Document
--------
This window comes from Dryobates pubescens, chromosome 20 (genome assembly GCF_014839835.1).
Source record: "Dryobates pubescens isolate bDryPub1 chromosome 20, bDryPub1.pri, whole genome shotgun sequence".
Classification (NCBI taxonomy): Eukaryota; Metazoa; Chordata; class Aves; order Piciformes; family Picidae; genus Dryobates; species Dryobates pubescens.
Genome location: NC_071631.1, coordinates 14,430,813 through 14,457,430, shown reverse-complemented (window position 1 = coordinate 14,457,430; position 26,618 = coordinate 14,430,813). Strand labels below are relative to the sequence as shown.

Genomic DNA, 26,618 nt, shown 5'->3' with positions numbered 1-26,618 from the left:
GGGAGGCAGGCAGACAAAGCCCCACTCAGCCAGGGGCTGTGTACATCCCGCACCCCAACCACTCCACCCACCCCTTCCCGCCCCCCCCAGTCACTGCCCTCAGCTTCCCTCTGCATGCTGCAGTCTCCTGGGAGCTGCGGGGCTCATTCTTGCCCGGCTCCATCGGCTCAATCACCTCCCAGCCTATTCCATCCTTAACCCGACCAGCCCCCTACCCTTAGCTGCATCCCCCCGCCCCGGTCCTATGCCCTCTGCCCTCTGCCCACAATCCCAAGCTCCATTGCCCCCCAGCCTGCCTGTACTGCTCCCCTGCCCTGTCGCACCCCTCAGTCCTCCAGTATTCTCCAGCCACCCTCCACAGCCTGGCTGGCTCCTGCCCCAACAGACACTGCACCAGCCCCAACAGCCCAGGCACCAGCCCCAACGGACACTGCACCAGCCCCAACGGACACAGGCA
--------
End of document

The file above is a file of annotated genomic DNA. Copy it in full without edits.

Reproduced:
This window comes from Dryobates pubescens, chromosome 20 (genome assembly GCF_014839835.1).
Source record: "Dryobates pubescens isolate bDryPub1 chromosome 20, bDryPub1.pri, whole genome shotgun sequence".
Classification (NCBI taxonomy): Eukaryota; Metazoa; Chordata; class Aves; order Piciformes; family Picidae; genus Dryobates; species Dryobates pubescens.
Genome location: NC_071631.1, coordinates 14,430,813 through 14,457,430, shown reverse-complemented (window position 1 = coordinate 14,457,430; position 26,618 = coordinate 14,430,813). Strand labels below are relative to the sequence as shown.

Genomic DNA, 26,618 nt, shown 5'->3' with positions numbered 1-26,618 from the left:
GGGAGGCAGGCAGACAAAGCCCCACTCAGCCAGGGGCTGTGTACATCCCGCACCCCAACCACTCCACCCACCCCTTCCCGCCCCCCCCAGTCACTGCCCTCAGCTTCCCTCTGCATGCTGCAGTCTCCTGGGAGCTGCGGGGCTCATTCTTGCCCGGCTCCATCGGCTCAATCACCTCCCAGCCTATTCCATCCTTAACCCGACCAGCCCCCTACCCTTAGCTGCATCCCCCCGCCCCGGTCCTATGCCCTCTGCCCTCTGCCCACAATCCCAAGCTCCATTGCCCCCCAGCCTGCCTGTACTGCTCCCCTGCCCTGTCGCACCCCTCAGTCCTCCAGTATTCTCCAGCCACCCTCCACAGCCTGGCTGGCTCCTGCCCCAACAGACACTGCACCAGCCCCAACAGCCCAGGCACCAGCCCCAACGGACACTGCACCAGCCCCAACGGACACAGGCA